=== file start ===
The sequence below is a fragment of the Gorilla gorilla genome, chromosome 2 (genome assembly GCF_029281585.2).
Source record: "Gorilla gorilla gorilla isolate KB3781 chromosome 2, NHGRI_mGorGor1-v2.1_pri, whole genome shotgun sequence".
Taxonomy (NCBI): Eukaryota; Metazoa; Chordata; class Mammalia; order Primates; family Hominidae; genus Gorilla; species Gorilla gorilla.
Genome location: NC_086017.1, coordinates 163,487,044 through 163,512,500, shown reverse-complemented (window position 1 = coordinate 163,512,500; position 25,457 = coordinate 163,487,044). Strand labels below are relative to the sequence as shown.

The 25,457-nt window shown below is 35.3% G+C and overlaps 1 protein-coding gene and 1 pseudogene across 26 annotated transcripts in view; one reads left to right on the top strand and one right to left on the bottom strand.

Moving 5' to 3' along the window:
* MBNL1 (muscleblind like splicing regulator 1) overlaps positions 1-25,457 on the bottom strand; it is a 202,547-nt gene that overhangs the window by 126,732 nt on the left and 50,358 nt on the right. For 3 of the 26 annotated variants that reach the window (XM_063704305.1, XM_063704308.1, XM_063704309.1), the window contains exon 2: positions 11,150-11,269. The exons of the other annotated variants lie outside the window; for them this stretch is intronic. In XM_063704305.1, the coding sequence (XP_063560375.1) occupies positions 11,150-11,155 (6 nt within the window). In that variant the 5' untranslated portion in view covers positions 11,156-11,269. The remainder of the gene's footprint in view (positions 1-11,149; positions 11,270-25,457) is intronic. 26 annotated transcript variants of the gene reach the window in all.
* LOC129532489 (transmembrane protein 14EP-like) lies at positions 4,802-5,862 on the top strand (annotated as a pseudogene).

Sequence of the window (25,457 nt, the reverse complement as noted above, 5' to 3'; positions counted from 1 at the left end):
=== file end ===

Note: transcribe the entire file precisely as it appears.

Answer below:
The sequence below is a fragment of the Gorilla gorilla genome, chromosome 2 (genome assembly GCF_029281585.2).
Source record: "Gorilla gorilla gorilla isolate KB3781 chromosome 2, NHGRI_mGorGor1-v2.1_pri, whole genome shotgun sequence".
Taxonomy (NCBI): Eukaryota; Metazoa; Chordata; class Mammalia; order Primates; family Hominidae; genus Gorilla; species Gorilla gorilla.
Genome location: NC_086017.1, coordinates 163,487,044 through 163,512,500, shown reverse-complemented (window position 1 = coordinate 163,512,500; position 25,457 = coordinate 163,487,044). Strand labels below are relative to the sequence as shown.

The 25,457-nt window shown below is 35.3% G+C and overlaps 1 protein-coding gene and 1 pseudogene across 26 annotated transcripts in view; one reads left to right on the top strand and one right to left on the bottom strand.

Moving 5' to 3' along the window:
* MBNL1 (muscleblind like splicing regulator 1) overlaps positions 1-25,457 on the bottom strand; it is a 202,547-nt gene that overhangs the window by 126,732 nt on the left and 50,358 nt on the right. For 3 of the 26 annotated variants that reach the window (XM_063704305.1, XM_063704308.1, XM_063704309.1), the window contains exon 2: positions 11,150-11,269. The exons of the other annotated variants lie outside the window; for them this stretch is intronic. In XM_063704305.1, the coding sequence (XP_063560375.1) occupies positions 11,150-11,155 (6 nt within the window). In that variant the 5' untranslated portion in view covers positions 11,156-11,269. The remainder of the gene's footprint in view (positions 1-11,149; positions 11,270-25,457) is intronic. 26 annotated transcript variants of the gene reach the window in all.
* LOC129532489 (transmembrane protein 14EP-like) lies at positions 4,802-5,862 on the top strand (annotated as a pseudogene).

Sequence of the window (25,457 nt, the reverse complement as noted above, 5' to 3'; positions counted from 1 at the left end):